What is in this article?:
- Mild winter leaves stored corn at risk from mold
- Monitor grain temperatures weekly
• Corn stored in bins since the fall harvest could be at a heightened threat for mold.
• If farmers find mold, they've got to get that corn out of the bin as soon as possible so that it doesn't spread to other grain in the bin.
Monitor grain temperatures weekly
Bins should be visually inspected and grain temperatures monitored weekly, Stroshine said. He recommended running bin fans for 30 minutes before entering the storage facility to conduct an inspection.
"Aeration will push musty odors, which are indicative of mold growth, to the headspace of the bin," he said. "If the problems are deeper in the bin it will take longer for odors to reach the surface. So you could run the fans another 2-4 hours and check again.
"While you're in the bin, look for signs of condensation on the inside of the bin's roof. That's an indication you've had moisture generated by mold activity. Also, look for crusting on the grain's surface, which is symptomatic of mold growth."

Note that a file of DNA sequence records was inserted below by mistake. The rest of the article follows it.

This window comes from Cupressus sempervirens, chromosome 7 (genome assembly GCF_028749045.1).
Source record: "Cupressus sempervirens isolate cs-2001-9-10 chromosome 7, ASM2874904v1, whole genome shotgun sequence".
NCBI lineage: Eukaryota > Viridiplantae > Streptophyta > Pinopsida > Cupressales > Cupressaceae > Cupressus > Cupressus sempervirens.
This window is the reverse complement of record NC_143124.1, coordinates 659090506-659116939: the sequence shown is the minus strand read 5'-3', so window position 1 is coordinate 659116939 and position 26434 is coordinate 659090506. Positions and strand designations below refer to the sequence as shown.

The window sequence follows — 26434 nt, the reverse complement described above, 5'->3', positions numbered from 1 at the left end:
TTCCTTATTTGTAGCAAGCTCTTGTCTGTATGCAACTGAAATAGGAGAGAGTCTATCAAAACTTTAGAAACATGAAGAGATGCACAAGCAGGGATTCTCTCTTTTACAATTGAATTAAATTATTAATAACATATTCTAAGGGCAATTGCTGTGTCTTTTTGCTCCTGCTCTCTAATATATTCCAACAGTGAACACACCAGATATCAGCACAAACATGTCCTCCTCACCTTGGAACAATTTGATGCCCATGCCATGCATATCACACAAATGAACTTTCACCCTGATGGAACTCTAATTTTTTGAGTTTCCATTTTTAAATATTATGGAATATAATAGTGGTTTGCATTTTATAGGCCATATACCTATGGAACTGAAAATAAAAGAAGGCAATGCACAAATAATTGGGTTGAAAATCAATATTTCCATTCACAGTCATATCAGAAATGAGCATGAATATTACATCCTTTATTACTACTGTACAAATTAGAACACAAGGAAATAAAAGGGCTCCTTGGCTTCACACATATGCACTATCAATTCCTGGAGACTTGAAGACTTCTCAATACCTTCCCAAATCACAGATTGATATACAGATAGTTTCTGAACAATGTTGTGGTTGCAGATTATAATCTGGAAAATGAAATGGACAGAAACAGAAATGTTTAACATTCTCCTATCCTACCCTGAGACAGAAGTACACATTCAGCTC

Farmers also should check grain temperatures for mold-generated hot spots at numerous places in the grain mass, Stroshine said. If a producer does not have a temperature probe, a metal rod will do. Stroshine advised sliding the rod into the grain and pulling it out after about 15 minutes. If the rod is warm, mold could be present.
Insects that invade stored grain probably will be active earlier this year, he said.
Stroshine offered other grain bin tips:
• Exercise extreme caution when entering a bin. Grain can shift and trap a farmer, leading to potential suffocation. A family member or friend should remain outside the bin to offer assistance, if needed. Shut off and tag out unloading equipment before entering a bin.
• Cover bin fans when fans are not running to keep warm, humid air and rodents from entering the bin through the fan inlet. Covers can be made from plywood, sheet metal, heavy plastic or canvas.
• Keep grain as cool as possible for as long as possible. If planning to hold onto corn past the middle of June, consider warming it to about 50 degrees.
More information about corn storage and mold issues is available in the paper "Check Stored Corn for Potential Problems" by Stroshine and fellow agricultural engineer Matt Roberts. The paper can be found on Purdue's Post Harvest Grain Quality website by going to http://www.grainquality.org and then clicking on "News and Information." Related information can be found by clicking on the "Extension Publications" tab.